So, you're in the middle of a conversation with a climate denier, you're both getting a little hot under the collar, whilst both trying to remain calm.
A little reminder from Part 1 of this guide on a conversation with a climate denier: Keep you ego and personal attachment to the issue in check. Then try and understand the person you are speaking to first, rather than make winning the argument the priority.
The climate denier ramps it up with a classic and for me, a somewhat cliched statement.
Climate denier: "The earth has been changing for years…take a look at the Ice Age".
Yes, the earth's weather patterns have changed throughout history. But the concern today is that we are seeing extraordinary weather patterns, with rapid rates of change.
Those living in poorer countries are being impacted the most.
Many of the poorest people in the world live in tropical latitudes, while many of the world's wealthiest people live in mid-latitude climates.
The low-latitude regions have much less variability in day-to-day temperatures when compared with the mid-latitudes, which means the signal of climate change presents quickly.
In these poorer regions, the frequency of extreme hot days increases rapidly too, which amongst other things, creates water shortages, outbreaks of diseases and thus negatively impacts the whole community.
Water shortages are of particular concern as without water, there is no life! Many socio-political analysts and military strategist see future wars being fought over water. Here I choose not to bring up the topic of water shortage and the Syrian war, as I don't want to further complicate my argument. I save this topic for next time!
We too can experience rapid changes in our weather patterns. A sunny day in Queensland or Florida can suddenly turn into storms and major flooding events. We can experience flooding and then bush fires all in one season.
Climate denier: I'm not causing this problem, it's China with all their pollution.
Yes, China is the world's top emitter. But, Australia is the largest emitter per capita. Historically, the United States was responsible for more emissions than any other country. Some of China's emissions are from the production of goods for Australia, the United States and other rich countries. Even though China's population is far greater than that of Australia and the United States, the Chinese still burn far less fossil fuel on average.
China is also transitioning to renewables faster than any other country in the world. China has now the biggest wind and solar industry globally.
Climate denier: What about all these people that will lose their jobs if we close down the fossil fuel industry.
I'm with you on this one. People who work in the coal industry currently should be the first ones who are given the opportunity to benefit from and work in the renewables industries. Governments and energy companies should take on this responsibility and ensure that this takes place.
Fair warning should be given when a coal mine or coal fired power plant is set to close, so that measures can be put in place to ensure that these jobs are replaced. (And if they'd like an example, you could tell them about Port Augusta in South Australia, where the coal fired power station that provided local jobs for 62 years was announced to close. The federal government has recently announced that they will be providing funding for a solar thermal power plant to go there in place of the coal fired power station.)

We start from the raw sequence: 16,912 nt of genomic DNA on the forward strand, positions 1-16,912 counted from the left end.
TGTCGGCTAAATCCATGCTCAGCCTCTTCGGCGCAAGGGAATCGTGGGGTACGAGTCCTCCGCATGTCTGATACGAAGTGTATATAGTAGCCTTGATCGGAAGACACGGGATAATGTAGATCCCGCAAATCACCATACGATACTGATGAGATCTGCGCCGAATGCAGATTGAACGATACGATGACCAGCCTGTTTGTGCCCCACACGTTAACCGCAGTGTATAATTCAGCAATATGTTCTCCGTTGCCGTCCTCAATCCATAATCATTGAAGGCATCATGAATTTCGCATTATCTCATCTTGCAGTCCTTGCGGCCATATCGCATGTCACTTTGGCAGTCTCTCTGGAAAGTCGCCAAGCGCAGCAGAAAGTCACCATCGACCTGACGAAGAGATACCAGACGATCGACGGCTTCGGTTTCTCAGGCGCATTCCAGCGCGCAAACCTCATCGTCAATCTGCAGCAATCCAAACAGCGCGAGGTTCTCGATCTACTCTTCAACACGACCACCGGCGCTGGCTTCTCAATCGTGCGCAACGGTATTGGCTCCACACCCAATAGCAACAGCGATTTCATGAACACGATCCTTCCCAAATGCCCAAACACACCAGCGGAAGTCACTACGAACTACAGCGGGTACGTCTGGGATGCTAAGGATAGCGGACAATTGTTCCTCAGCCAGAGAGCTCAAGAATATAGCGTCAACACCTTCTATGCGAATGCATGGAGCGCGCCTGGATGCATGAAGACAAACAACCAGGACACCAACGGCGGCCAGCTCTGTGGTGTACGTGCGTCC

If all else fails, then I resort to the big gun, 'sustainability'.
I quote a Native American proverb;
"We do not inherit the earth from our ancestors, we borrow it from our children."
I want my children to appreciate the extraordinary beauty of our Great Barrier Reef, but how can they do that when there are coal ships going past it everyday, and agricultural runoff pollutes it every day- (without even mentioning what climate change is doing to it!)
I remember swimming in the Mediterranean as a child and witnessing the beauty of the natural marine life. Swimming passed fish, amongst Sea Urchins and catching a glimpse of an octopus was exhilarating.
When I took my children in the same location a couple of years ago, it was like swimming in a big pool – no marine life to be seen.
We don't want our skies and the sea to be barren of living creatures, and our beautiful beaches covered in plastic instead. No one wants that!
What is so wrong with wanting to sustain the Earth as it is? Climate change aside, we are still polluting our world at an alarming rate. As the population grows, and natural resources are being depleted, we need to place more reliance upon renewable sources of energy. Sustainability needs to be incorporated into everything we do.
There is nothing wrong with being mindful and taking along your recyclable bags when you go shopping, or using wash cloths instead of wet wipes and turning the lights off when not in use.
I conclude my conversation with a climate denier with an agreement that there is nothing wrong with the aim to becoming more sustainable. My aim is for our conversation to have encouraged them to be a little more mindful and open to the idea that maybe, just maybe 98% of the world's scientists are not wrong.
Daphne Kapetas is a qualified and experienced cosmetic chemist and marketer with a passion for sustainability and the dance floor. Having worked in the beauty industry with multinationals from, 'concept, product development to product launch,' for 17 years, she is an authority on all things cosmetic. Keep up with her at her website Daphne K Knows